The battle for Aden: no clear winner
The southern port city of Aden, one of the last remaining support bases for President Abd Rabbuh Mansour Hadi, has witnessed furious clashes in the past few days between the Houthi militia and the Yemeni troops loyal to the president.
Despite airstrikes carried out by the Saudi-led military coalition against the Houthis and their positions, they have maintained slippery control in parts of the province, as they lose what they managed to gain only to advance and take control of further areas.
Previously, the Houthis had briefly overtaken the presidential palace in Aden on Thursday before fierce fighting and aerial strikes by Saudi Arabia forced them to withdraw the following day to the district of Khor Maksar.
On Sunday, local officials reported that the Houthis had advanced into the central district of Mualla and captured the provincial government headquarters.
Fathi al-Azraq, editor of the local Aden Ghad website, said the Houthis were trying to advance in Mualla using heavy weaponry.
“They advance in an area, and then target the area with mortar shells and tank missiles,” al-Azraq told MEE. “Since they came to Aden, they haven’t been able to control the city, just parts of it.”
Residents of Mualla reported that dozens of families had fled their homes after several residential buildings were bombarded by the Houthis, resulting in several injuries and the death of at least one boy, 12-year-old Anas Nasr, who succumbed to his injuries after he was hit by shrapnel from a Houthi explosion. He was given a quick burial, attended by few people.
Yemeni army units and “popular committees” loyal to President Hadi retain a presence in Mualla, with a couple of parachute drops of weaponry by the Saudi-led coalition bolstering their forces.
Saudi General Ahmed Assiri had described these airdrops on Saturday as “logistical support of all kinds” but refused to comment on whether Saudi ground troops will operate in Aden.
Residents told local news agencies that ships from the coalition had aligned themselves to target the Houthi militia as the latter edge their way closer to the districts close to the city centre.
On Friday, Yemeni troops succeeded in pushing the Houthis and soldiers backing ex-president Ali Abdullah Saleh back from Aden’s central district of Crater, after a week of gains by the militiamen.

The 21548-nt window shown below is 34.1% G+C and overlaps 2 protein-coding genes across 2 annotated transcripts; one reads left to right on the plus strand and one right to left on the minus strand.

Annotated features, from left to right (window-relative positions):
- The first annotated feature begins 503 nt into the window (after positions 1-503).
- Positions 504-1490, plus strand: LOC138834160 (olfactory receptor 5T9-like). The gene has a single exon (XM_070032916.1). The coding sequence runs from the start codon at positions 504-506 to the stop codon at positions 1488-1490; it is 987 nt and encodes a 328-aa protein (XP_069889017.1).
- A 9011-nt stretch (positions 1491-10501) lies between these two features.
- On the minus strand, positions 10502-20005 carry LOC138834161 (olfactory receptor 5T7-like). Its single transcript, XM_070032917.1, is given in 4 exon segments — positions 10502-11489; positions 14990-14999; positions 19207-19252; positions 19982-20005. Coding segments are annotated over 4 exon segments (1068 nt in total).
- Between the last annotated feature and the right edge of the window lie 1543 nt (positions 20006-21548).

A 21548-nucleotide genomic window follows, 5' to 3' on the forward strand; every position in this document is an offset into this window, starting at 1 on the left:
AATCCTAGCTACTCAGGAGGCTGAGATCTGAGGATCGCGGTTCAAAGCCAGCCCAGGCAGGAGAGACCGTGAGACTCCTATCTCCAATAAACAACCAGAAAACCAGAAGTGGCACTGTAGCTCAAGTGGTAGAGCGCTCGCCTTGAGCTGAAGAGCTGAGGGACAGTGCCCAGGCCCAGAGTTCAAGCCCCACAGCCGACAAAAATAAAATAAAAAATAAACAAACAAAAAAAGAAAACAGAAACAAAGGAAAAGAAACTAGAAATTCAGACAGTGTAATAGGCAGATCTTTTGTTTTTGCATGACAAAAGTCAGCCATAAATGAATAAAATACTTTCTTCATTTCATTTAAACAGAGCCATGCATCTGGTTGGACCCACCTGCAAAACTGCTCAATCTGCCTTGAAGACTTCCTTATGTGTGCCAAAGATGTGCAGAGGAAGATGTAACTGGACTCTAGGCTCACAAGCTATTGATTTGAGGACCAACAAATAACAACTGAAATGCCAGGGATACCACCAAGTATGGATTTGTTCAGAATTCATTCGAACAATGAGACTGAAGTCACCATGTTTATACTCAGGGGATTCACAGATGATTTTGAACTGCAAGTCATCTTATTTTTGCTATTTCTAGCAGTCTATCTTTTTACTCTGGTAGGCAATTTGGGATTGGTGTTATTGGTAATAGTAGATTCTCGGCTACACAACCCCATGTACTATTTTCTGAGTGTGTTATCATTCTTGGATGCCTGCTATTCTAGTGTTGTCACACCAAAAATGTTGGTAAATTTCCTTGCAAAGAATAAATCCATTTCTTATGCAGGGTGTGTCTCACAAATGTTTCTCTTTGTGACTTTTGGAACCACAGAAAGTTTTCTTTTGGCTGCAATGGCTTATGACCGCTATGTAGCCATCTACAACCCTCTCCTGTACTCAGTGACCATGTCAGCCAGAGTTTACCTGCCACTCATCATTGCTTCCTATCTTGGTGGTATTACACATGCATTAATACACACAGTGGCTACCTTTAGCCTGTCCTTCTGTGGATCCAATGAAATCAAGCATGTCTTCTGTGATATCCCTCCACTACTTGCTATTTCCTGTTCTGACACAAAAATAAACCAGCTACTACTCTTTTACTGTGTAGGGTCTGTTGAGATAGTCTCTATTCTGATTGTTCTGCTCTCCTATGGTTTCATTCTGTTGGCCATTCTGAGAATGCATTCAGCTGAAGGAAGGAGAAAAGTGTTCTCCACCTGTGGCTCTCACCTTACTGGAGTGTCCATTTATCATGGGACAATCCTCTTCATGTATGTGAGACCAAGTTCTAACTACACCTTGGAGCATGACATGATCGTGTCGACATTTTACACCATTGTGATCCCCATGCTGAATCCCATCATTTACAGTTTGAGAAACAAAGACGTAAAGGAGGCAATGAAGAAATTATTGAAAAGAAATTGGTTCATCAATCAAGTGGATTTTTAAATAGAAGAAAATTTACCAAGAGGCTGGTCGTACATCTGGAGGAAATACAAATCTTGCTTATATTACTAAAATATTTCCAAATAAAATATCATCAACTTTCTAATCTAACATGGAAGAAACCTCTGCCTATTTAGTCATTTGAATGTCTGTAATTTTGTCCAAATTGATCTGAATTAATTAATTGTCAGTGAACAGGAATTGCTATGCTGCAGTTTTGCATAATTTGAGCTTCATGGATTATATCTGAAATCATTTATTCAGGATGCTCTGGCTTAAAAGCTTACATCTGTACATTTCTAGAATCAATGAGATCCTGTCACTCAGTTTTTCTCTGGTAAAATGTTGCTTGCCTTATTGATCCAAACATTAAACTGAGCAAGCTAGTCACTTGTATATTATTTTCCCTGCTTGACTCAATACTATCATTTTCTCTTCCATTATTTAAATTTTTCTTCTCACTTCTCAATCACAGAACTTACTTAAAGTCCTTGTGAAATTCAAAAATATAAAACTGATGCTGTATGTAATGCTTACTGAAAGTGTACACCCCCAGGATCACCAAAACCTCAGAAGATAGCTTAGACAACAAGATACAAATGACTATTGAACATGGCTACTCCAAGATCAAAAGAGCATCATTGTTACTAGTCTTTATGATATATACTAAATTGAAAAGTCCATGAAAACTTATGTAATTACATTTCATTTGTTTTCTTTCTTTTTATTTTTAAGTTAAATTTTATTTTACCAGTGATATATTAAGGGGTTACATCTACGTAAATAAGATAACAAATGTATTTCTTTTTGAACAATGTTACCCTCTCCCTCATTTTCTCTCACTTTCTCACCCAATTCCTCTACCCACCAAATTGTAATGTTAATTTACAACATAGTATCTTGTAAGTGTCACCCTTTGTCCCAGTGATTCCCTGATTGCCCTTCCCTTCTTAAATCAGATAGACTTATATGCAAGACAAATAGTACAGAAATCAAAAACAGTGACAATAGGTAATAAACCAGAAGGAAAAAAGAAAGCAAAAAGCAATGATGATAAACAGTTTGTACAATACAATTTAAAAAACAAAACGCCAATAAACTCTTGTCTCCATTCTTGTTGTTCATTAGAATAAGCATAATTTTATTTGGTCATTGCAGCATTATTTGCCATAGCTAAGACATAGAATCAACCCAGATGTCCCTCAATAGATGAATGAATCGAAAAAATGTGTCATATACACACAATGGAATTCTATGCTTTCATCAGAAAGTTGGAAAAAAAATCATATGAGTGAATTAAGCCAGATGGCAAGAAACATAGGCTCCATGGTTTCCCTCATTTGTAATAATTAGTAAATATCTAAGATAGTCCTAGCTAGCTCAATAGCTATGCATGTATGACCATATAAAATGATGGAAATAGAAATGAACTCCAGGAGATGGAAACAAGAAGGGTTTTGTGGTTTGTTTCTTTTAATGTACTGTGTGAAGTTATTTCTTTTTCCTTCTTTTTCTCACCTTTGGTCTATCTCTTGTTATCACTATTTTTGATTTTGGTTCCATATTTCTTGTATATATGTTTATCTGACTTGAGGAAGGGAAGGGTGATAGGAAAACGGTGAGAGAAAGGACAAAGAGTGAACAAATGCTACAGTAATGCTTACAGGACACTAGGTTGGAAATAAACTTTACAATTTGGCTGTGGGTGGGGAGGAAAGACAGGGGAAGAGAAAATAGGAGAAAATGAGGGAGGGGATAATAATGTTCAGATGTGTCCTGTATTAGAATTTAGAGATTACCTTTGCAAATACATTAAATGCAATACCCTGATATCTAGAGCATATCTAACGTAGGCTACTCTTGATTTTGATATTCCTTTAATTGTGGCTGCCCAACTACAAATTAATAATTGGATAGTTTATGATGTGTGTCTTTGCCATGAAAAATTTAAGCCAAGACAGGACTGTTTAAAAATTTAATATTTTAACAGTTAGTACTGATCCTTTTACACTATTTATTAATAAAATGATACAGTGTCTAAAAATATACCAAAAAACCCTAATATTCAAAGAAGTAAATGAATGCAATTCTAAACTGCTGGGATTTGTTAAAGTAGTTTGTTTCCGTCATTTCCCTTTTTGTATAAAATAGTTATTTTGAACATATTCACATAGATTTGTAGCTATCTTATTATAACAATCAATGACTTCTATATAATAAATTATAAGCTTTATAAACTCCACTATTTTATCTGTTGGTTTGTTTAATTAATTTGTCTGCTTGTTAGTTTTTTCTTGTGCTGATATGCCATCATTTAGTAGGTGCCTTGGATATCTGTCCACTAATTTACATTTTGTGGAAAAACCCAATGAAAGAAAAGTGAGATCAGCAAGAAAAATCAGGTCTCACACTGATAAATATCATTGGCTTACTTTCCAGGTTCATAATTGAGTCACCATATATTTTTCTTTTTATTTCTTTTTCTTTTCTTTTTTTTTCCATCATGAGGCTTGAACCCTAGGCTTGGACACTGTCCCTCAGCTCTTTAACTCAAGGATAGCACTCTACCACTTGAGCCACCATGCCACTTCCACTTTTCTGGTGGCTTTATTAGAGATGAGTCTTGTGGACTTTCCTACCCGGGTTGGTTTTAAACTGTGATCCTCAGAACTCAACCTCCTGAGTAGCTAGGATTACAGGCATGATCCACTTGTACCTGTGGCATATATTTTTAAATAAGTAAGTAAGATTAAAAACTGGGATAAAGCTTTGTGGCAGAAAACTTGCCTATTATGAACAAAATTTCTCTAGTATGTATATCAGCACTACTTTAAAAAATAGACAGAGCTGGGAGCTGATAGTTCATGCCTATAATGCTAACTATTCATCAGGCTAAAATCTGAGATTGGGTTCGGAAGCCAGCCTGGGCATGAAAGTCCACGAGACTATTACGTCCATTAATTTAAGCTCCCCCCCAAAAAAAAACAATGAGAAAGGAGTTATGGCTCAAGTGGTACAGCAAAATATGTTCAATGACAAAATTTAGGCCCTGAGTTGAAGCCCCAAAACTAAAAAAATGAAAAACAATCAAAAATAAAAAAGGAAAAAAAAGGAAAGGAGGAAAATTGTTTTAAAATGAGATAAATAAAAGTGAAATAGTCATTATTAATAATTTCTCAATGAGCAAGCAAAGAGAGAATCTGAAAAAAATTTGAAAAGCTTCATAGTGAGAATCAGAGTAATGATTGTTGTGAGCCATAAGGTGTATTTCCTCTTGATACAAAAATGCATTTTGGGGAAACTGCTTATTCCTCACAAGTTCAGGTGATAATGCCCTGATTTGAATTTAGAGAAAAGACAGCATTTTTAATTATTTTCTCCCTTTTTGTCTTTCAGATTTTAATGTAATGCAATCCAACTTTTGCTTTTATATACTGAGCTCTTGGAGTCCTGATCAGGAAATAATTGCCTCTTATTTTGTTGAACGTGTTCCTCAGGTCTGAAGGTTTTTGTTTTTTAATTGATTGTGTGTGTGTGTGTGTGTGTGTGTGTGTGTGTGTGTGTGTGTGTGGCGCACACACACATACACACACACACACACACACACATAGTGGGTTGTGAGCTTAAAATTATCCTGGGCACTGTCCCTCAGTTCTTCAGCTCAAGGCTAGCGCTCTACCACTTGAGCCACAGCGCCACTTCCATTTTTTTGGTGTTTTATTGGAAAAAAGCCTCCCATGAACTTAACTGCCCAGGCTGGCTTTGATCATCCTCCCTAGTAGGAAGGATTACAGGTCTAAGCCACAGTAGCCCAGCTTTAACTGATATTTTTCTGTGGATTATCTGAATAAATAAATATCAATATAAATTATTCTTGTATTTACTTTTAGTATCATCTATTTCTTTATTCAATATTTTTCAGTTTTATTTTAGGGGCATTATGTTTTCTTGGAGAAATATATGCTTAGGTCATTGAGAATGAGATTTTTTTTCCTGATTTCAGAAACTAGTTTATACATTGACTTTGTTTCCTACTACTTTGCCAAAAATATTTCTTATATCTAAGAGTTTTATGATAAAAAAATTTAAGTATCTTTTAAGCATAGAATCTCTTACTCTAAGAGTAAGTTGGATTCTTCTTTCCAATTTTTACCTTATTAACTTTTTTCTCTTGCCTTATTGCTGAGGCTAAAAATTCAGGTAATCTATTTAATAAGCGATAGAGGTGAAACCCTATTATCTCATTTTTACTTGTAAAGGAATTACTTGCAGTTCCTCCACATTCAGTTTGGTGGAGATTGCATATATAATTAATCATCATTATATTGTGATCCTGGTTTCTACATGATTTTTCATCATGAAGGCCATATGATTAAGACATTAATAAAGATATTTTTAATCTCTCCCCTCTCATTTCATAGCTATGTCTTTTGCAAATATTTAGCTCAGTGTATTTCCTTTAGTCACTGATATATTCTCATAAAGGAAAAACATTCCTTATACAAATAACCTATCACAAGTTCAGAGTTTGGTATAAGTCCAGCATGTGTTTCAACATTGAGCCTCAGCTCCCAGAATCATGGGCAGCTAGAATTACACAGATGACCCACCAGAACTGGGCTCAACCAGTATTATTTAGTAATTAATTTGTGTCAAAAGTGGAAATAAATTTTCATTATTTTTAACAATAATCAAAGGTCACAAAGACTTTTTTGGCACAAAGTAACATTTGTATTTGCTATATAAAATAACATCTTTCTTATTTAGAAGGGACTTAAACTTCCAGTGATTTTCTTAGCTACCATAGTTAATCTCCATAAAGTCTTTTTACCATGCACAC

According to Aden’s health department director Al-Kheder Lassouar, five civilians were killed and 14 wounded in fighting on Sunday in the Mualla and Qalwa’a Aden districts.
More than 185 people have been killed in the fighting in Aden between supporters and opponents of Hadi overall, and 343 are reported to be injured, according to Azraq.
In the latest round of violence, the Houthis fired mortar rounds at a pro-Hadi television station, forcing it to go off air. The Aden TV building was “damaged but there were no casualties”, according to an official at the government-run channel.
The Houthis on Sunday still controlled pockets of Mualla, closing off the main roads that lead to areas such as the Sheikh Othman neighbourhood, a former oasis. Water supplies have been cut off to residents in Aden over the past few days, and since a missile from an unidentified source landed on the electricity plant in Bir Fadel, civilians have experienced frequent electricity outages.
Azraq said people in Mualla are “trying to live normally” but he was worried about supply shortages. “For now, we are fine, but what will it be like in another week from now? Will supplies be allowed to come in?”
He also voiced his fear that if the war continues without the Saudi airstrikes fulfilling their aim, the country will be split among different enclaves of control between al-Qaeda, the Houthis, and Hadi loyalists.
“The solution is a political one,” he said. “The political forces must gather round a table and talk this out to resolve the situation. This is the only way.”